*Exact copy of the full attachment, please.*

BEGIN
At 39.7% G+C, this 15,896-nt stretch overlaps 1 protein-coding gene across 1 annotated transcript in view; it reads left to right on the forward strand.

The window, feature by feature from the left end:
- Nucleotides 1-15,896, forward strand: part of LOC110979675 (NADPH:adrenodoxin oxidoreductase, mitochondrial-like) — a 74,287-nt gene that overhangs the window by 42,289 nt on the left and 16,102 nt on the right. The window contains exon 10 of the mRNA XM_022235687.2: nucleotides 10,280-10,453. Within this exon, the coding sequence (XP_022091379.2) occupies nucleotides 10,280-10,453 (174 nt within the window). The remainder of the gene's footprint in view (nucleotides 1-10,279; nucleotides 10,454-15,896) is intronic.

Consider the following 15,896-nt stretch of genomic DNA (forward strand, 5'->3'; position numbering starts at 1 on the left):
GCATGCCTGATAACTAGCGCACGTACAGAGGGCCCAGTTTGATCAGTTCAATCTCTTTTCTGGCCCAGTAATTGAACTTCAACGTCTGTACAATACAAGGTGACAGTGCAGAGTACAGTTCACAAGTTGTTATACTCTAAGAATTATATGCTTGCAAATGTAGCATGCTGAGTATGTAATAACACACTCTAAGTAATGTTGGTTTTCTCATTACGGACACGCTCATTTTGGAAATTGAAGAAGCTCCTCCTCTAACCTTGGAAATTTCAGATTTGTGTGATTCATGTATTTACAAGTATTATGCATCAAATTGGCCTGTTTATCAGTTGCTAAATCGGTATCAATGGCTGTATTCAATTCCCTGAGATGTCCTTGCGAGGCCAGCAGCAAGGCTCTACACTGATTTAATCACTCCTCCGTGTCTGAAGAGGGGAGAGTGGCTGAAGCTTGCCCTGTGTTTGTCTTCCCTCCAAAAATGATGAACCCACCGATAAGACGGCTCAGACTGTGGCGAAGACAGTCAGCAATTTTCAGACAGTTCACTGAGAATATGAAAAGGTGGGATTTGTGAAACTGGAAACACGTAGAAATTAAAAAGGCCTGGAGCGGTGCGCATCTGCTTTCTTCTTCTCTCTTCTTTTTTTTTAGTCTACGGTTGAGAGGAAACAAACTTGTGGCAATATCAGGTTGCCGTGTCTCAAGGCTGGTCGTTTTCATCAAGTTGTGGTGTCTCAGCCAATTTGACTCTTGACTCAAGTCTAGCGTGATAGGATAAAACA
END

At 39.7% G+C, this 15,896-nt stretch overlaps 1 protein-coding gene across 1 annotated transcript in view; it reads left to right on the forward strand.

The window, feature by feature from the left end:
- Nucleotides 1-15,896, forward strand: part of LOC110979675 (NADPH:adrenodoxin oxidoreductase, mitochondrial-like) — a 74,287-nt gene that overhangs the window by 42,289 nt on the left and 16,102 nt on the right. The window contains exon 10 of the mRNA XM_022235687.2: nucleotides 10,280-10,453. Within this exon, the coding sequence (XP_022091379.2) occupies nucleotides 10,280-10,453 (174 nt within the window). The remainder of the gene's footprint in view (nucleotides 1-10,279; nucleotides 10,454-15,896) is intronic.

Consider the following 15,896-nt stretch of genomic DNA (forward strand, 5'->3'; position numbering starts at 1 on the left):
GCATGCCTGATAACTAGCGCACGTACAGAGGGCCCAGTTTGATCAGTTCAATCTCTTTTCTGGCCCAGTAATTGAACTTCAACGTCTGTACAATACAAGGTGACAGTGCAGAGTACAGTTCACAAGTTGTTATACTCTAAGAATTATATGCTTGCAAATGTAGCATGCTGAGTATGTAATAACACACTCTAAGTAATGTTGGTTTTCTCATTACGGACACGCTCATTTTGGAAATTGAAGAAGCTCCTCCTCTAACCTTGGAAATTTCAGATTTGTGTGATTCATGTATTTACAAGTATTATGCATCAAATTGGCCTGTTTATCAGTTGCTAAATCGGTATCAATGGCTGTATTCAATTCCCTGAGATGTCCTTGCGAGGCCAGCAGCAAGGCTCTACACTGATTTAATCACTCCTCCGTGTCTGAAGAGGGGAGAGTGGCTGAAGCTTGCCCTGTGTTTGTCTTCCCTCCAAAAATGATGAACCCACCGATAAGACGGCTCAGACTGTGGCGAAGACAGTCAGCAATTTTCAGACAGTTCACTGAGAATATGAAAAGGTGGGATTTGTGAAACTGGAAACACGTAGAAATTAAAAAGGCCTGGAGCGGTGCGCATCTGCTTTCTTCTTCTCTCTTCTTTTTTTTTAGTCTACGGTTGAGAGGAAACAAACTTGTGGCAATATCAGGTTGCCGTGTCTCAAGGCTGGTCGTTTTCATCAAGTTGTGGTGTCTCAGCCAATTTGACTCTTGACTCAAGTCTAGCGTGATAGGATAAAACA